How to Handle an Audit: 4 Great Tips

Most American tax payers never have to do deal with an audit by the Internal Revenue Service (IRS), but those who do shouldn’t be worried. An audit is not an accusation of wrongdoing or even an attempt to force you to pay additional taxes, only a request for more or clearer information. The majority of audits (around 75%) are conducted by mail-in forms, but whether your audit is remote or in person, there are plenty of things you can do to make sure you’re prepared.

1. Determine What You Need

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A notice of audit comes with requests for specific kinds of information. The IRS may request receipts to prove the value of any deductions you have made on your annual income tax forms, previous tax records or other documents that shed some light on your income. Before you go digging through all of your old financial information, read your audit notice carefully and feel free to contact the IRS if you have any questions at this stage.

2. Speak with Your Financial Representatives

Many people hire accountants, tax preparers, and other money experts to help handle their assets and organize their tax information. If you have worked with anyone in this capacity in the past year, whether a personal accountant at a small firm or an expert finance executive like Mark Weinberger, contact them to discuss what role they may take in the audit process. Some may request that you fill out Form 2848, a document that gives your representative the ability to speak on your behalf. For Form 2848, remember:

  • Make sure the contact info for your financial representatives is up-to-date
  • CAF NO is short for Centralized Authorization File Number, which all tax preparers have, likewise with the Preparer Tax Identification Number (PTIN)
  • Your audit notice should indicate which matters are being investigated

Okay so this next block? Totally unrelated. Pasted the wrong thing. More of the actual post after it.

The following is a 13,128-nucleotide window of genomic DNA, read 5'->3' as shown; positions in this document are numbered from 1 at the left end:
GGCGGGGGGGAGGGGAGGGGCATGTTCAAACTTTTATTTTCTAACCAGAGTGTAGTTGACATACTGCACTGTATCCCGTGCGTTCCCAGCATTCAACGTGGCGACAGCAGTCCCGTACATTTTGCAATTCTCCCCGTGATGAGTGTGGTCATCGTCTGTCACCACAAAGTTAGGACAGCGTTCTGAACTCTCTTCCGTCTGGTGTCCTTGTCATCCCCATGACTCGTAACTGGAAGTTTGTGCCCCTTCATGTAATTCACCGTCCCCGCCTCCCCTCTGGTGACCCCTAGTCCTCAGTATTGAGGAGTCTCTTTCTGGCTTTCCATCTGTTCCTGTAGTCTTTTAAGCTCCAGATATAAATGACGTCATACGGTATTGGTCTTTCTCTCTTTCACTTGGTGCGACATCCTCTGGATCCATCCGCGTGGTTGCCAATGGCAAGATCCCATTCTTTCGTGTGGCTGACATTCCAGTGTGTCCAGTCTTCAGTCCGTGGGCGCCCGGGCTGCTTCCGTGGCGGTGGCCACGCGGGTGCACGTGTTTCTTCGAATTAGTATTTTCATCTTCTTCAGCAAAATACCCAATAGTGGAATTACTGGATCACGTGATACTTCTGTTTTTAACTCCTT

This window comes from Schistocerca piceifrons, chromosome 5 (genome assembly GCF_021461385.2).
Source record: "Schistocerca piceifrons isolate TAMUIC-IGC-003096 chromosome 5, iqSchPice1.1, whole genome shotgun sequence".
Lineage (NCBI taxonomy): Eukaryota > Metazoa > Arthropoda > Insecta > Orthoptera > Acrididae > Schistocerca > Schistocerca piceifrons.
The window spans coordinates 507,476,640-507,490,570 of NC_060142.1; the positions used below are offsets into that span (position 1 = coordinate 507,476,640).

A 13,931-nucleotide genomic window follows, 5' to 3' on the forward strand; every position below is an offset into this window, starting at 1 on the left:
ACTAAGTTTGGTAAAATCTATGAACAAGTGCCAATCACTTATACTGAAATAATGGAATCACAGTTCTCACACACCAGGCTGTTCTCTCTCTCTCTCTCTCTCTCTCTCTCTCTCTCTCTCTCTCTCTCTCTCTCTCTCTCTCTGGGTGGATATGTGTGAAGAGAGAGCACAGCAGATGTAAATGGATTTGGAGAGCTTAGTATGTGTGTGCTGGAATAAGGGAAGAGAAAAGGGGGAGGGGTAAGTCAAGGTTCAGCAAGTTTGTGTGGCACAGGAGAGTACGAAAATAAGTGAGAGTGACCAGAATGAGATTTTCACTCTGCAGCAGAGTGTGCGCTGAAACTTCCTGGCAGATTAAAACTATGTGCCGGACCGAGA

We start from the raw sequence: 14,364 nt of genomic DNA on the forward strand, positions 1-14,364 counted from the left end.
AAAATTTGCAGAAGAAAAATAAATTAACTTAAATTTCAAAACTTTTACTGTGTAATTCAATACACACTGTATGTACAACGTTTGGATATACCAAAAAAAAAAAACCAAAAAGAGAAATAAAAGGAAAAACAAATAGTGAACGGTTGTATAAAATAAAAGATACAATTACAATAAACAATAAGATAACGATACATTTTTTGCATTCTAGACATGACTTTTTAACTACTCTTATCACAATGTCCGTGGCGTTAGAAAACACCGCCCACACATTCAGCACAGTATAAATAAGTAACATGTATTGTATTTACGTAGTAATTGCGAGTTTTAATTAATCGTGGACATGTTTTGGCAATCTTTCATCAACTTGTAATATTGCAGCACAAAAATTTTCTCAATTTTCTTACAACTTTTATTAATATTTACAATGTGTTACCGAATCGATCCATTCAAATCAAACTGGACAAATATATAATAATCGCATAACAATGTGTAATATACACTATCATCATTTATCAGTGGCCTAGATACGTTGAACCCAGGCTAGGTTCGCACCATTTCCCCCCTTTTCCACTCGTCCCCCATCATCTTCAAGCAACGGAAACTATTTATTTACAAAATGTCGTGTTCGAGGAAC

Even if you don’t need to fill out additional forms, these financial experts may have important advice about the audit process.

3. Choose the Right Meeting Space

If you are being audited in person, you have the right to choose where the meeting will take place. For your comfort and to minimize disruption to your routine, it is best to hold the meeting away from your home or place of business whenever possible.

  • Meet at your tax preparer’s office so you can have access to all relevant information
  • Meet at your attorney’s office to ensure total legal protection
  • Choose another neutral location that will be minimally disruptive to your schedule

4. Don’t Rush to Answer

If you don’t know the answer to a question during an in-person audit or you don’t feel prepared to present all necessary documentation by the deadline in a mail-in audit, you have the right to ask for more time. Likewise, you are under no obligation to provide more information than the IRS requests. Keeping things simple and timely will ensure that your audit is over as soon as possible.

Most of all, it’s important to remember that an IRS audit is just a double-check on the information you have already provided in your standard tax forms. This doesn’t mean you are being accused of anything or that you have made a mistake. In fact, if there’s a mistake it may not be on your end. If the IRS has an error in their own files, you may even receive a larger refund once your documents have been processed.